Demonstrate an understanding of the link between structure and function at all levels within a living organism: molecular, microscopic, and macroscopic.
Explain how internal environments are maintained in the face of changing external environments.
Demonstrate an understanding of the theory of evolution by natural selection.
Demonstrate an understanding of the biological basis for human behavior.
Demonstrate an understanding of the connection between the human organism and the biosphere as a whole.
Communicate effectively within and between scientific disciplines and with nonscientists.

Integrated Human Biology Program Highlights

  • The program includes a series of integrated human biology courses that require that students apply core concepts at multiple levels of complexity from cell and molecular to organismal in the context of organ systems.
  • Students are also required to apply physical principles from physics courses to biological systems in the integrated human biology series and through a parallel biophysics series.
  • The curriculum includes a required bioethics course and elective courses that require students to examine the applications of science to world problems.
  • Courses are team-taught by a group of faculty from different sub-disciplines who collaborate to create course materials and exams.
  • Classes are organized so that students are active participants.
  • Competencies are assessed in courses in a variety of ways including projects, presentations, papers, and exams.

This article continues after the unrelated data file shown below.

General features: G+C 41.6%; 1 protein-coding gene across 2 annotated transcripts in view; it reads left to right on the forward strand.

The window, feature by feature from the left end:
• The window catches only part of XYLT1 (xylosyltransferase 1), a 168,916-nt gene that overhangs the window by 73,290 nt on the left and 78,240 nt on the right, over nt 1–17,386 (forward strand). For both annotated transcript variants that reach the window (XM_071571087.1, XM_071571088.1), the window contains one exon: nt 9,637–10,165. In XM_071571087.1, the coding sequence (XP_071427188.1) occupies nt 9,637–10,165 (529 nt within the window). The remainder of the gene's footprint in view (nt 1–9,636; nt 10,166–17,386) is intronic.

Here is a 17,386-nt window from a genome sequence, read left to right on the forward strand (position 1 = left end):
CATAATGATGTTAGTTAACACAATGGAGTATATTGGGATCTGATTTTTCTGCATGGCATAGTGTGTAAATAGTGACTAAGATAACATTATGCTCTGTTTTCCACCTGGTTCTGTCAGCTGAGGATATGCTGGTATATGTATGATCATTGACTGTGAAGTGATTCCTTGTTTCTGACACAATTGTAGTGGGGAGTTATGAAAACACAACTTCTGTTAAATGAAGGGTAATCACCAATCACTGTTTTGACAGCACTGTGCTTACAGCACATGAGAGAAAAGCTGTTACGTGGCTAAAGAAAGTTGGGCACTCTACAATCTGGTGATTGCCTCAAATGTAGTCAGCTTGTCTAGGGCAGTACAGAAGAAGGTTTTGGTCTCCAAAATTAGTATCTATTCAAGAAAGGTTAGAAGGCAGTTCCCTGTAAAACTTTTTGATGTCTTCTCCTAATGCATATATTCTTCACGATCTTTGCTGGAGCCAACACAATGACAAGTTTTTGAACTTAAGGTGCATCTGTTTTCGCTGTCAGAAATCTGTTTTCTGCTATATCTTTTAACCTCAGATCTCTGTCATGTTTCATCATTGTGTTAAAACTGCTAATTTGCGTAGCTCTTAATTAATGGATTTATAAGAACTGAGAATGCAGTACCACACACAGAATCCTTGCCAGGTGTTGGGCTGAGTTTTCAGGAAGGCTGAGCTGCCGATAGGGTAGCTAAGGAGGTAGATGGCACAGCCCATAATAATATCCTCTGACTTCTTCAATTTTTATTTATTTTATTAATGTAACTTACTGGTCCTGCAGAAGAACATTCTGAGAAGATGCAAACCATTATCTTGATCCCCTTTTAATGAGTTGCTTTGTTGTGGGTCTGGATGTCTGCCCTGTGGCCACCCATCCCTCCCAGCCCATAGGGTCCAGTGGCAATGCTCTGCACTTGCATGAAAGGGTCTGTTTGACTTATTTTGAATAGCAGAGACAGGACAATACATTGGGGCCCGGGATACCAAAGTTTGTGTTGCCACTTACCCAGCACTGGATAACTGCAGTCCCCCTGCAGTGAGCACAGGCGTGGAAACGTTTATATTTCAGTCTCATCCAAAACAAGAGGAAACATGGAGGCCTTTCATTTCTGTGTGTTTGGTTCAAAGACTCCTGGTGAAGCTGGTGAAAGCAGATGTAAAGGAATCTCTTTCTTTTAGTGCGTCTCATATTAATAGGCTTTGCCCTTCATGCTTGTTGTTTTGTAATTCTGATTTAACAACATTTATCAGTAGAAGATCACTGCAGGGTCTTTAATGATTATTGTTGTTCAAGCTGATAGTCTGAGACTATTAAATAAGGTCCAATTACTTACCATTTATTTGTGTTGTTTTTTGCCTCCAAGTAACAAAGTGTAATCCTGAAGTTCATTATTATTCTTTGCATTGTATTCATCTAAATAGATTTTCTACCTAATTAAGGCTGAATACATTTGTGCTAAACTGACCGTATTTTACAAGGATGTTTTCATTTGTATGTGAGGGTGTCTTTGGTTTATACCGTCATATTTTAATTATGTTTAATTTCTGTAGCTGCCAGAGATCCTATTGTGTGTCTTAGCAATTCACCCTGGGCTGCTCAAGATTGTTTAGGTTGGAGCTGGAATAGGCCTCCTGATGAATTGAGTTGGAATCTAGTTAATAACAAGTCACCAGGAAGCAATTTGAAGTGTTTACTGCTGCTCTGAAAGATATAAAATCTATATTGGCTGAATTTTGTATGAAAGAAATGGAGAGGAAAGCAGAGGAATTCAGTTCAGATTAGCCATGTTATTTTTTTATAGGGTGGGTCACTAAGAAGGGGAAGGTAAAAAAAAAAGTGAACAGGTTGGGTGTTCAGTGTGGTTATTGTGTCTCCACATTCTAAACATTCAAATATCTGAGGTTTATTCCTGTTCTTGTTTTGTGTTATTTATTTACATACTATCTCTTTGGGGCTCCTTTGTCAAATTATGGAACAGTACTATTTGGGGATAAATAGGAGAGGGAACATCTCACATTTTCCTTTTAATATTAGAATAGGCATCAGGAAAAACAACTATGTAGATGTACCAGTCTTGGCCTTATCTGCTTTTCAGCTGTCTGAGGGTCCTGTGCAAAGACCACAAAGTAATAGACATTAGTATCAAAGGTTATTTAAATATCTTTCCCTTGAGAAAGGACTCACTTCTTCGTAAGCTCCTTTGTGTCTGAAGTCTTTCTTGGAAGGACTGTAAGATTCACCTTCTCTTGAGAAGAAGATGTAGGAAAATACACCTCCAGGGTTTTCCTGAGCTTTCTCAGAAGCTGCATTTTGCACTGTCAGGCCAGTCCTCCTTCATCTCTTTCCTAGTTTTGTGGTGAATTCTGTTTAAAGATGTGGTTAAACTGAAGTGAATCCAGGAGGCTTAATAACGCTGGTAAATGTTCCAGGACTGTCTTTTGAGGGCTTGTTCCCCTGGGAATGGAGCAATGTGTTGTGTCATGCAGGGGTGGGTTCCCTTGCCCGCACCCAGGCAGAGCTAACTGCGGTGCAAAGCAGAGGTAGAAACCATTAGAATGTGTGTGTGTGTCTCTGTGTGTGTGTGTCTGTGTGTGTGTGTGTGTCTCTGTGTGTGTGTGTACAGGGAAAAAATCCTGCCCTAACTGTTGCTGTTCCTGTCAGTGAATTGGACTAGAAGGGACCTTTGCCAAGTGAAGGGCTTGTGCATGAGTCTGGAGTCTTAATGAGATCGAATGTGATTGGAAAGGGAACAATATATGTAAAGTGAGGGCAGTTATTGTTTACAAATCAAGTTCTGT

• All laboratories require students to participate in inquiry-based activities.
  • A majority of IHB students have completed a research project and presented their work at a University Research Symposium.
  • Student surveys have demonstrated that students appreciate the integrated approach to learning.
  • The first class graduated from the program in 2014, and a majority of those students have entered medical school or are working in research.

Have you developed or revised a program or curriculum in response to initiatives aimed at improving life sciences education?  Please share your experiences and recommendations.

Lynelle Golden is Goldena broadly trained physiologist who currently serves as Professor and Dean of the School of Natural Health Arts and Sciences at Bastyr University near Seattle Washington. She has more than 20 years of experience teaching junior/senior level physiology for biology majors and anatomy and physiology for allied health, nutrition and exercise science students. Her experience at Bastyr also includes teaching integrated case studies and physiology courses for medical students. While at Bastyr, Lynelle has been actively involved in curriculum development and revision. She has been a member of the teaching section of the American Physiological Society since 1986, and she currently serves as Chair of the Programming Committee for the APS Teaching Section. Lynelle earned an M.S. and a PhD in Life Sciences/Physiology from the University of Tennessee, Knoxville, and she completed postdoctoral research in Cardiovascular Diseases at the University of Alabama at Birmingham.